Gr 6-8-When Daniel LeBlanc hears a Voice in the night warning him that his father, a widowed French trapper, is in trouble, he sets off along the Oregon Trail in search of him. It's 1844, and the 14-year-old's quest clearly conveys the extreme difficulties encountered by those who attempted to settle the American West. Daniel walks over 1000 miles, is shot at, cut with a knife, beaten, half-starved, kidnapped, and nearly sold into slavery to the Utes. He is attacked by a dangerous scar-faced man who turns out to be his uncle and who shoots Daniel's father shortly after the boy finds him. Before his death, however, his father tells Daniel that he detests the white men for their treatment of Native Americans, that he has been helping them, and that he has married an Indian woman. Daniel realizes that the West is not the barren place he has been taught in school, and returns to his aunt's Missouri farm. While the author nicely conveys the drudgery and hardship of Daniel's trip, the plot is confusing and the characters are difficult to keep straight. A concluding note states the author's intent to depict history more realistically, showing the enormous price of white settlement of the West. Too bad the story doesn't show this more clearly through the characters and their actions, rather than having the author tell readers at the end of the book.-Connie Tyrrell Burns, Mahoney Middle School, South Portland, ME Copyright 2001 Cahners Business Information.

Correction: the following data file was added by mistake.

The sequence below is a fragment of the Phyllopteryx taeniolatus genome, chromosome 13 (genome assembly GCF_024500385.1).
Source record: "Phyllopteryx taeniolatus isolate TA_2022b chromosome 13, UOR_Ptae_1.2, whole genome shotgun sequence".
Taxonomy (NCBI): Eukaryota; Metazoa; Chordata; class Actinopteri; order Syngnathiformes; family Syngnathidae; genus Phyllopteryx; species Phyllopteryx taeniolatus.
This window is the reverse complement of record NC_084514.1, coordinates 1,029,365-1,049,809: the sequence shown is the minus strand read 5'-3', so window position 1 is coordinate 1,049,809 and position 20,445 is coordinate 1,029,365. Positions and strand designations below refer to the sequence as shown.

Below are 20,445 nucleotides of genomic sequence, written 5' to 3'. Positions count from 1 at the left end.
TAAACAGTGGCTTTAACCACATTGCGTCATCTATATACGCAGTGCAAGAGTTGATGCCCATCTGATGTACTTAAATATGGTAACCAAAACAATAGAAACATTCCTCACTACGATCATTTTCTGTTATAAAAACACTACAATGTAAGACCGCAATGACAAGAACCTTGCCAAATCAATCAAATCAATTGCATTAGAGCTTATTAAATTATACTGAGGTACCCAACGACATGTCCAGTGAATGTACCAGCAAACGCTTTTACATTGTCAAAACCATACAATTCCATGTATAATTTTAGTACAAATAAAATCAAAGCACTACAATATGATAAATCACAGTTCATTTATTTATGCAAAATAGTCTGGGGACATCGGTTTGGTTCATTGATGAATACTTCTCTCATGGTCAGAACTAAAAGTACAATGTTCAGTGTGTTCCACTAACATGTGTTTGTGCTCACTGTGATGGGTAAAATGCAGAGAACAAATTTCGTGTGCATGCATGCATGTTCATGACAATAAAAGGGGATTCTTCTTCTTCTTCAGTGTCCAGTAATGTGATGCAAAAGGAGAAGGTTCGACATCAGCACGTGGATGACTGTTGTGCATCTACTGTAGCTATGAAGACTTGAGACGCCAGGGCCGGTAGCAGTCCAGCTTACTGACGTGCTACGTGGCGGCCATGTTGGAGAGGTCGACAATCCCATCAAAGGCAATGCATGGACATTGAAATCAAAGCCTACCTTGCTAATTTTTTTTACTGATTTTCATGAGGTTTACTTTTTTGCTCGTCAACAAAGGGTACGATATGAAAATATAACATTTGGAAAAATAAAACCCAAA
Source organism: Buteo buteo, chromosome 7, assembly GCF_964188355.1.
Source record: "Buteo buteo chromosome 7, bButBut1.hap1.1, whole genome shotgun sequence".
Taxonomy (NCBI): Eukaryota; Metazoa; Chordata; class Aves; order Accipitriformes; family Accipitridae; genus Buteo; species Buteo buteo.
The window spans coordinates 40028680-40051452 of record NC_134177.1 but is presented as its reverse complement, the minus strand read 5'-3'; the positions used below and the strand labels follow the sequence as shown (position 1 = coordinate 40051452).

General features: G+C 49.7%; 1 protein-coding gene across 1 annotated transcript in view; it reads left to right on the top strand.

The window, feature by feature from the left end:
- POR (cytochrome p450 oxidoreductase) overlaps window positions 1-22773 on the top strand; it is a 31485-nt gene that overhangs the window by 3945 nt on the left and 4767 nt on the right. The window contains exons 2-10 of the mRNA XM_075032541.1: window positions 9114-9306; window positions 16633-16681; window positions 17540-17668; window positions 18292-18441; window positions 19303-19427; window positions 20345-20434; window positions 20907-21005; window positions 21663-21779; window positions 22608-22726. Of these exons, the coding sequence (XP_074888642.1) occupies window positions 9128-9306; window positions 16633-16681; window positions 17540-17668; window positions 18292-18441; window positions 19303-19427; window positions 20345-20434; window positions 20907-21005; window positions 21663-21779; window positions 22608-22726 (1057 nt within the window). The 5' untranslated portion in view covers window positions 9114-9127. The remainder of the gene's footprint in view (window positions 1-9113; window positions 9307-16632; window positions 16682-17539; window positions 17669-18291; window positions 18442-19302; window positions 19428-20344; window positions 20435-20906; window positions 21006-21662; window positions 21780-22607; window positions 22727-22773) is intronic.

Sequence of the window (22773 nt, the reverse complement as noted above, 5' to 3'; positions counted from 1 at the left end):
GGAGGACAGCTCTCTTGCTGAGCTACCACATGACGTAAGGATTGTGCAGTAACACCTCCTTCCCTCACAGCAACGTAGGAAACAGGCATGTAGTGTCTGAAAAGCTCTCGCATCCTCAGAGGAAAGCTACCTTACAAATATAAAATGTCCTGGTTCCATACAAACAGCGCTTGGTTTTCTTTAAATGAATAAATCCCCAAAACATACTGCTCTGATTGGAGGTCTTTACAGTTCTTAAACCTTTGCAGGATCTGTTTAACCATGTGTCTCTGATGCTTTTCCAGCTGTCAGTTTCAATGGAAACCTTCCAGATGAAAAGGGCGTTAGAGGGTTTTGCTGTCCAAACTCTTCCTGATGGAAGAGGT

In 1844, a Voice in the night whispers to Daniel LeBlanc that his father needs help so he leaves his home in Caldwell, Missouri, and joins a wagon train heading for the Oregon Trail. Fourteen-year-old Daniel has been raised by his aunt and uncle after his mother's death and his father's disappearance in the West. Daniel is certain that he will be able to find this father he barely knows, a French fur-trapper, but heavy rains and a dangerous, horse-thieving outlaw imperil the wagon train's progress. He does become friends with a free black man and Rosalie, a young and resourceful half-Mandan girl who likes Shakespeare and beading with quills. When they finally arrive at Fort Laramie after hundreds of back-breaking, wind-blown miles, Daniel wonders whether or not the stockade walls keep out the Oglalas or "simply fence the white folks in"-a ponderous and probably anachronistic thought. When he finds a circle of buffalo skulls, he dreams of great Indian/soldier battles and of a wolf that speaks in the voice of his father. Kidnapped along with Rosalie, Daniel finds himself literally and figuratively in a den of wolves-a gang of white thieves who steal guns from the army and sell them to the Indians. In the violent finale, Daniel learns some truths about his family. His father survived an attack by a rabid wolf, took on its persona and appearance, and is the renegade leader of the gun thieves. The dangerous outlaw who kidnapped him is a member of the gang and his mother's brother. The story is certainly an adventure and conveys the hardships of the westward trek along with providing an interesting friendship between Rosalie and Daniel. However, Spooner relies too heavily on imagery. Rosalierefers to the uncle in Hamlet as a snake, certainly a precursor to Daniel's uncle. His father, perhaps too ahead of his time for seeing clearly the destruction of the Indian way of life and trying to forestall it, dies in a fire and causes Daniel to muse about darkness and light in his own life. He emerges a stronger young man from all he has lived through, but the journey is fraught with the perils of deep thinking and the temptations of literary symbolism. (Historical fiction. 12+)